Car trouble? Hudson Valley can help!

Hunter Wallace
News Editor

PHOTO BY ZOE DENO

Students complete lab hours by working on cars both from campus facilities or brought in by others.

Is your vehicle in need of repair, but cost poses an issue? Hudson Valley’s senior automotive labs may just be the answer for you.

The automotive labs are two “live classrooms” where second-year, matriculated automotive students work on “real world” cars. One lab operates in the morning, while the other runs in the afternoon, respectively, said George Raneri, assistant professor of the college’s Automotive, Manufacturing and Electrical Engineering Technologies program.

“These cars are mainly provided by employees and students who understand and are willing to allow their vehicles to be worked on by students who are in the process of learning — much in the same way the dental hygiene department runs their clinic,” Raneri said.

Any campus faculty, staff or current student can apply for this service. The process involves receiving emails containing available appointments from the labs at the start of each semester and selecting a time from the lab’s webpage.

Afterward, professor Raneri or professor Howarth reviews appointments to determine whether it will benefit students of the program.

If approved, individuals receive an email detailing the “next steps,” followed by a phone call from students in the lab’s appointment office to setup a specific day to come in, which can be anytime Tuesday through Thursday from either 8 a.m. to 11:50 a.m. or 1 p.m. to 4:50 p.m., respectively.

Finally, individuals must pay a one-time $15 labor fee — a fraction of what a dealership or other shop may charge — before their vehicles are repaired by students overseen by Automotive Service Excellence-certified Master Technicians, Reneri explained.

“The greatest benefit for those looking to have work done by our students is the one-time “labor” fee of $15 — as compared to $100 [or more] at a dealership or other shop,” Raneri stated. “Apart from this, the customer is only responsible for buying the necessary parts and supplies necessary to repair the vehicle. We often save our customers several hundred dollars in labor costs.”

Raneri shared how, in addition to those who opt to send their vehicles to the labs for work, students enrolled in the automotive program also benefit.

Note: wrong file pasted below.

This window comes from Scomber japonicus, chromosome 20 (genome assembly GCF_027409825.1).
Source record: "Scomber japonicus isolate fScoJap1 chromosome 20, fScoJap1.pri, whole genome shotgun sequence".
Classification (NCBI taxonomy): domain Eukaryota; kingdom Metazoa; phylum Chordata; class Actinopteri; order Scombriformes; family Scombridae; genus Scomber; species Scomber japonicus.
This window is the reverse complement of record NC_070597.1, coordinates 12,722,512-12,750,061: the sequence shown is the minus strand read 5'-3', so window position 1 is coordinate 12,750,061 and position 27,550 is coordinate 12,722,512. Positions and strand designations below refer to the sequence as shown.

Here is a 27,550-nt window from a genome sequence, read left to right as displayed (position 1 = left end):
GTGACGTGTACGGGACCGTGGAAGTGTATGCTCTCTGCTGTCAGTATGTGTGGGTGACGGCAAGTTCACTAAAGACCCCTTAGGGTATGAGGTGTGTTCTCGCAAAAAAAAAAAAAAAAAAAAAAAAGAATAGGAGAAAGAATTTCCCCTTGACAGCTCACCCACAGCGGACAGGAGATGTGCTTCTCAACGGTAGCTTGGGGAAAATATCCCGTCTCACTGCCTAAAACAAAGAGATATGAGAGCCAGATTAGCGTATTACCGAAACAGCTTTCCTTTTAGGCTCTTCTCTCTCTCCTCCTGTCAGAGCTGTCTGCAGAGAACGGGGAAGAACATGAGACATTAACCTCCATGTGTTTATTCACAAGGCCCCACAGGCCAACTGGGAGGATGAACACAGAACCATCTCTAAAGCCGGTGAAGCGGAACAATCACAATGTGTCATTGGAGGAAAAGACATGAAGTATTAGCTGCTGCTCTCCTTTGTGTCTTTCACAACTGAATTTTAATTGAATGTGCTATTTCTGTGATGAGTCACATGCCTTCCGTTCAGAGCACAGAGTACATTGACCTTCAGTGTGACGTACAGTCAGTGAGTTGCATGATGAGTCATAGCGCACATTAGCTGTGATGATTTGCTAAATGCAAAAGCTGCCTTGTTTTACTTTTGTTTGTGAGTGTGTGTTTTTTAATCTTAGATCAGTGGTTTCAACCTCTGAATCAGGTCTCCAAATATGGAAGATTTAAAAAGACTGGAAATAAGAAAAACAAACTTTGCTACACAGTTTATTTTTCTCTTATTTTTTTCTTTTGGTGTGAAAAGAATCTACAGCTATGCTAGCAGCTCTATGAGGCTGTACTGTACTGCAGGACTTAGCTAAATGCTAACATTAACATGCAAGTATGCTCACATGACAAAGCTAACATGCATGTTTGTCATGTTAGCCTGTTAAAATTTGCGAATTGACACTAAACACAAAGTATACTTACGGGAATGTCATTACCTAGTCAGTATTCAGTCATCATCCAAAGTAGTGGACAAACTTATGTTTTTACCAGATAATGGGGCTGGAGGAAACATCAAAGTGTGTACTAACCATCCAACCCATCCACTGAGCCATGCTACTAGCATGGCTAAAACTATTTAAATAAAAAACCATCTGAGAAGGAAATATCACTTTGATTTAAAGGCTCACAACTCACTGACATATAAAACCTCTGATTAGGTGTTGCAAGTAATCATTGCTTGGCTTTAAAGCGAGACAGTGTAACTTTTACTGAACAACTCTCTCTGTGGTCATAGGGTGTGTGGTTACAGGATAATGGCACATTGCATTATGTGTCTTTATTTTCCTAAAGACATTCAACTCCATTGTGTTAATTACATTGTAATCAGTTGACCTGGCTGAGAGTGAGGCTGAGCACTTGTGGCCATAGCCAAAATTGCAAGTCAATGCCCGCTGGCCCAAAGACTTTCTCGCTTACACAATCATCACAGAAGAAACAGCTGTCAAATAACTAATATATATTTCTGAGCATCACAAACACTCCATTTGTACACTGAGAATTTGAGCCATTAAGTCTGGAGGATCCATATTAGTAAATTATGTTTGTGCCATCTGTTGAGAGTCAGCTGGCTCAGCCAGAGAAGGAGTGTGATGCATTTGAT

“Students in the [automotive] program benefit by having the opportunity to work on cars that are driven daily in the real world, experiencing real world issues such as check engine lights, tire imbalances, noisy exhausts, steering that pulls and brakes that squeal,” he explained. “There is nothing better than the great Northeast winters and Troy’s infamous streets to wreak havoc on a car!”

There are certain limitations to utilizing the automotive lab for repairs. For example, the lab does not work on Mercedes and BMW vehicles anymore because of the large amount of special tools and equipment required to purchase to complete the work and the fact the lab cannot access the service information necessary to properly do the job.

Flyers, emails and notices are sent to College Forum professors every semester, yet many are unaware of the automotive labs’ existence. However, the lab services about 300 vehicles each semester, depending on the number of students enrolled in the program, and it will continue to operate as economics allow.

Raneri gave advice to those interested in utilizing this repair service.

“First, to utilize the lab, you need to be very comfortable with the thought of students — who are in the process of learning — working on your vehicle,” he said. “The lab is, in reality, a lab, not a registered New York state repair facility. Because these are students learning, things don’t always go according to plan or get completed as quickly as customers would like, and people who are considering using this service need to be aware of this.”

Raneri continued, “However, for most people who have allowed the lab to work on their vehicles, the savings often outweigh the risk, as we have often kept people from spending hundreds, if not thousands, of dollars on maintenance and repairs. It is easily one of Hudson Valley’s best kept secrets and an aspect of the automotive program that sets us apart from every other automotive school in the region.”

To learn more or schedule an appointment, visit http://www.hvcc.edu/departments/eit/ame/auto-lab.html.

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